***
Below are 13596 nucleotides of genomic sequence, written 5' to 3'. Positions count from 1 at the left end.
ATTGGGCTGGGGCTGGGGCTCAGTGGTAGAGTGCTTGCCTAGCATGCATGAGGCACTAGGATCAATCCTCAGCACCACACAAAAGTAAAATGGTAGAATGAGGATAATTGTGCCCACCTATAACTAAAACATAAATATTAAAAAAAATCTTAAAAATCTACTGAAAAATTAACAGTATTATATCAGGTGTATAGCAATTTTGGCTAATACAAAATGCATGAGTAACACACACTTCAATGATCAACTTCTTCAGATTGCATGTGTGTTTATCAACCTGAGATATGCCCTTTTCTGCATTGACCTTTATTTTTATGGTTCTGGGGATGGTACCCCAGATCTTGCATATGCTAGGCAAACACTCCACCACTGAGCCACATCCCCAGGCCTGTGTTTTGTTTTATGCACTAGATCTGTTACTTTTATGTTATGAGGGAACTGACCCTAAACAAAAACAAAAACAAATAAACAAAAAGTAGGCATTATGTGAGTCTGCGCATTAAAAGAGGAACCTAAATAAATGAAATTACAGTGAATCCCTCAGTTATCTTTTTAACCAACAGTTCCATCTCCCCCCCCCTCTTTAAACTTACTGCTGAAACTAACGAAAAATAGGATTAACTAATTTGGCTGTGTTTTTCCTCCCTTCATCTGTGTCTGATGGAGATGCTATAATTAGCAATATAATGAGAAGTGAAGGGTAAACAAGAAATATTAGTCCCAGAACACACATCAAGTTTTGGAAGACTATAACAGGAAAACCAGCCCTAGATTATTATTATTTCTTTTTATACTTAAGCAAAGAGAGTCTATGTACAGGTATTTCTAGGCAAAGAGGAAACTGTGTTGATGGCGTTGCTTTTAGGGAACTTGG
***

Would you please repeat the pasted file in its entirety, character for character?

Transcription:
Below are 13596 nucleotides of genomic sequence, written 5' to 3'. Positions count from 1 at the left end.
ATTGGGCTGGGGCTGGGGCTCAGTGGTAGAGTGCTTGCCTAGCATGCATGAGGCACTAGGATCAATCCTCAGCACCACACAAAAGTAAAATGGTAGAATGAGGATAATTGTGCCCACCTATAACTAAAACATAAATATTAAAAAAAATCTTAAAAATCTACTGAAAAATTAACAGTATTATATCAGGTGTATAGCAATTTTGGCTAATACAAAATGCATGAGTAACACACACTTCAATGATCAACTTCTTCAGATTGCATGTGTGTTTATCAACCTGAGATATGCCCTTTTCTGCATTGACCTTTATTTTTATGGTTCTGGGGATGGTACCCCAGATCTTGCATATGCTAGGCAAACACTCCACCACTGAGCCACATCCCCAGGCCTGTGTTTTGTTTTATGCACTAGATCTGTTACTTTTATGTTATGAGGGAACTGACCCTAAACAAAAACAAAAACAAATAAACAAAAAGTAGGCATTATGTGAGTCTGCGCATTAAAAGAGGAACCTAAATAAATGAAATTACAGTGAATCCCTCAGTTATCTTTTTAACCAACAGTTCCATCTCCCCCCCCCTCTTTAAACTTACTGCTGAAACTAACGAAAAATAGGATTAACTAATTTGGCTGTGTTTTTCCTCCCTTCATCTGTGTCTGATGGAGATGCTATAATTAGCAATATAATGAGAAGTGAAGGGTAAACAAGAAATATTAGTCCCAGAACACACATCAAGTTTTGGAAGACTATAACAGGAAAACCAGCCCTAGATTATTATTATTTCTTTTTATACTTAAGCAAAGAGAGTCTATGTACAGGTATTTCTAGGCAAAGAGGAAACTGTGTTGATGGCGTTGCTTTTAGGGAACTTGG